Igniting a Revolution
- Updated: March 29, 2011
A quick glance at the box scores reveal the secret to the New England Revolution’s early season success: fast starts.
And after watching the Revs score all three of their goals this season before the 20th minute, Revolution manager Steve Nicol noted the importance of staking an early lead following his club’s 2-1 victory over D.C United on Saturday.
“It’s huge,” said Nicol. “When you start the game level, you look to get yourself ahead. You don’t want to be sitting back and letting the opposition come at you, go ahead or have the initiative. It’s very important [to get off to a fast start].”
It’s been the Revs who have been putting their opponents on the back foot at the start of games this season. In their season opener, New England opened the scoring through Shalrie Joseph in just the third minute, helping the team earn a 1-1 draw in Los Angeles.
On Saturday, Zack Schilawski gave the Revs the lead in eighth minute and Joseph doubled it on a penalty kick nine minutes later before the Revs cruised to a 2-1 victory against D.C. United.
But while aiming for fast starts has always been on the agenda, the execution hasn’t always been there. Post-game press conferences and locker room interviews often sounded like a broken record in 2010 with many players lamenting slow starts and early deficits and speaking of the need to be ready to play right from the opening kickoff.
“Last year we were playing from behind a lot,” said veteran goalkeeper Matt Reis. “This year, so far, we’ve played in front. It just changes the game. The other team has to start attacking and if we could possess the ball a little bit more it would make it a lot easier on us.”
While possession is still a concern, as it was last year, the Revs showed marked improvement in the home opener against D.C. and in the second half of the season opener against Los Angeles after struggling mightily to hold the ball in the first half of that game. The eventual return of Marko Perovic and newcomer Ousmane Dabo to the lineup could help in that department.
Holding the enviable position of playing with a lead has aided the club across the board in their first two matches of the new season. Grabbing an early advantage opens up the field a bit for the offense as opponents are forced to attack, while alleviating some of the pressure on the defense as well.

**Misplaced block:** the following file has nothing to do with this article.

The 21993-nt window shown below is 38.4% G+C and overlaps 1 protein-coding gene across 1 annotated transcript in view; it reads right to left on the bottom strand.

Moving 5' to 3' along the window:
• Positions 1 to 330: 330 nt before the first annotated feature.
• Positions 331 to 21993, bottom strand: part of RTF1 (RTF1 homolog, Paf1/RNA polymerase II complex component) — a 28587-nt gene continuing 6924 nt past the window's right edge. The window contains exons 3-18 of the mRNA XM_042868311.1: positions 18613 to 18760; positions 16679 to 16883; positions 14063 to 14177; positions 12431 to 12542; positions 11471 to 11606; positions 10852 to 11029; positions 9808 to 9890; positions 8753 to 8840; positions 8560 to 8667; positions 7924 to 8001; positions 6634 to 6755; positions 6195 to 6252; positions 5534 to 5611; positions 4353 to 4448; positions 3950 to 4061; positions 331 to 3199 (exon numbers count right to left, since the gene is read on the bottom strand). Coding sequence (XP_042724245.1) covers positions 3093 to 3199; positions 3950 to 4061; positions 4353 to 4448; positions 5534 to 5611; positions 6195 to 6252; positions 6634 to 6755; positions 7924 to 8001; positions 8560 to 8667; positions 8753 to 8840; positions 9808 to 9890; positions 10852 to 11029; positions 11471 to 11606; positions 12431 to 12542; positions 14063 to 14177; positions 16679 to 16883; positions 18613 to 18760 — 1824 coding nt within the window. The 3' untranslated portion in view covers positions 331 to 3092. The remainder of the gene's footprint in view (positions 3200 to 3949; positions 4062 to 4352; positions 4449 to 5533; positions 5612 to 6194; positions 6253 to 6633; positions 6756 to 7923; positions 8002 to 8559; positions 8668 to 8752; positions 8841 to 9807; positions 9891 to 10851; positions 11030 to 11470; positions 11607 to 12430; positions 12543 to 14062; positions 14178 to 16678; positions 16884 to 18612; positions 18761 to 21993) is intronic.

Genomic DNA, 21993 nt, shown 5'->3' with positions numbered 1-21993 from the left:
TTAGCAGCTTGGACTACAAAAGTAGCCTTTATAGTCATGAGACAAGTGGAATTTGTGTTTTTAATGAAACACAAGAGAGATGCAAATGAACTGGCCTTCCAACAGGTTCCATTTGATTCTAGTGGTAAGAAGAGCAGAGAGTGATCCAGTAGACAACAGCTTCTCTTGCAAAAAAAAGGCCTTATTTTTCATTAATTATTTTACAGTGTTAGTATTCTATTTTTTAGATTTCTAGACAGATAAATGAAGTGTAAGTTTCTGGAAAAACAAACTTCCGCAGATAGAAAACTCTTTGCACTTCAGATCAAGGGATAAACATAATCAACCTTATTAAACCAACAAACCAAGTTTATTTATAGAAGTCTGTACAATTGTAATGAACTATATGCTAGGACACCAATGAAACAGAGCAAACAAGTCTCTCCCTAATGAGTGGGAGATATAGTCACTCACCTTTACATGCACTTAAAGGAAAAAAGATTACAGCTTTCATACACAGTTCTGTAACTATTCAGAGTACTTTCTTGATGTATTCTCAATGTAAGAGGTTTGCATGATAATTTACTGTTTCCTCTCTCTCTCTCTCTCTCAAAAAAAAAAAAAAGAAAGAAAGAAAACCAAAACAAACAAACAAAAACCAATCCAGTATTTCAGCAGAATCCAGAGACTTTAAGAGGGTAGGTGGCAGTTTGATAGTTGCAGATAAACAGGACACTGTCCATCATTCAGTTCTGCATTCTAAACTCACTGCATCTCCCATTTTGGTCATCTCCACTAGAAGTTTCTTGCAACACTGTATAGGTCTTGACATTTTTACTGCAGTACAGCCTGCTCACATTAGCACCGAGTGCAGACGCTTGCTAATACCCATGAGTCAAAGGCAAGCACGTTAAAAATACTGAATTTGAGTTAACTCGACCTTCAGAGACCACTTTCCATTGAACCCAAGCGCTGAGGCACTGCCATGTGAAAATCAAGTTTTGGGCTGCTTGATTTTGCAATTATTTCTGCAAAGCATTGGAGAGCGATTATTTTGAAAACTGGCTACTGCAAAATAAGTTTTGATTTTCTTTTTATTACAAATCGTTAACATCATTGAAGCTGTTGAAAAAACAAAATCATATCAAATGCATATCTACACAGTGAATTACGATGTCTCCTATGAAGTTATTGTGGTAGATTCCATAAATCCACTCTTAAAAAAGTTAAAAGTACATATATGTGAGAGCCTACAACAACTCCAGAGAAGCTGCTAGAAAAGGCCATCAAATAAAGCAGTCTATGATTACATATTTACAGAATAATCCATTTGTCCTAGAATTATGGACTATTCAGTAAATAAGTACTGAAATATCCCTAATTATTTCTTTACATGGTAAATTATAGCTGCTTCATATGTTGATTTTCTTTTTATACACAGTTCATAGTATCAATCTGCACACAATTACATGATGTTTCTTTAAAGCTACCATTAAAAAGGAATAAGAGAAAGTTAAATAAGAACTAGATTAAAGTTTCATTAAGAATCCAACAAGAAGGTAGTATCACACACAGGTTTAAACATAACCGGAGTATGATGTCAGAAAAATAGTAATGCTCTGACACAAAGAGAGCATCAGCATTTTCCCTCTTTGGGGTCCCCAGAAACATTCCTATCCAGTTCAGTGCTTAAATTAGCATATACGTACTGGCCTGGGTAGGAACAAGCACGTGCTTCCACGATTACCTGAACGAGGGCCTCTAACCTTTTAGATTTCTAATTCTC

“I think just being ready to play [has been the difference],” said Joseph, the team’s captain, after the win over D.C. “Coming out here tonight, we know we’re at home and the fans were out there in a lot of numbers trying to cheer us on and get us ready for the start of the whistle. Luckily we got an early one from Zack and after that we just kept pushing and pushing to try to find a second one and it came from a penalty.”
“It feels good just being up 2-0,” he continued. “It helped us to relax a little bit and allowed us to play a little bit more.”
Some of that change in the players’ preparedness may be a product of the increased depth in the squad this year, which lends itself to fiercer competition for spots and forces players to consistently bring their “A” game to practice.
“I think we have a ton more depth this year,” said Schilawski. “The biggest difference is in training. Training’s really competitive. [There is] tons of competition for spots this year, which only makes everyone better. It’s been a big help for sure.”
Schilaswki is perhaps the best example of the increased competition in training this season. After he beat out veteran striker Ilija Stolica for a starting spot in the first two games, the second-year striker has shown increased confidence this year, challenging and beating defenders on the attack.
Perhaps it should come as no surprise then that the young forward has been the catalyst to the Revs quick starts. Schilawski’s hard work earned the corner that set-up the Revs opening strike in Los Angeles. The following week, the Wake Forest product found the back of the net himself against D.C.
“In any game, any team will tell you if you can start the game up a goal that’s big time,” said Schilawski. “Then you’ve just got to worry about finding the right spots, defending hard and trying to steal another one.”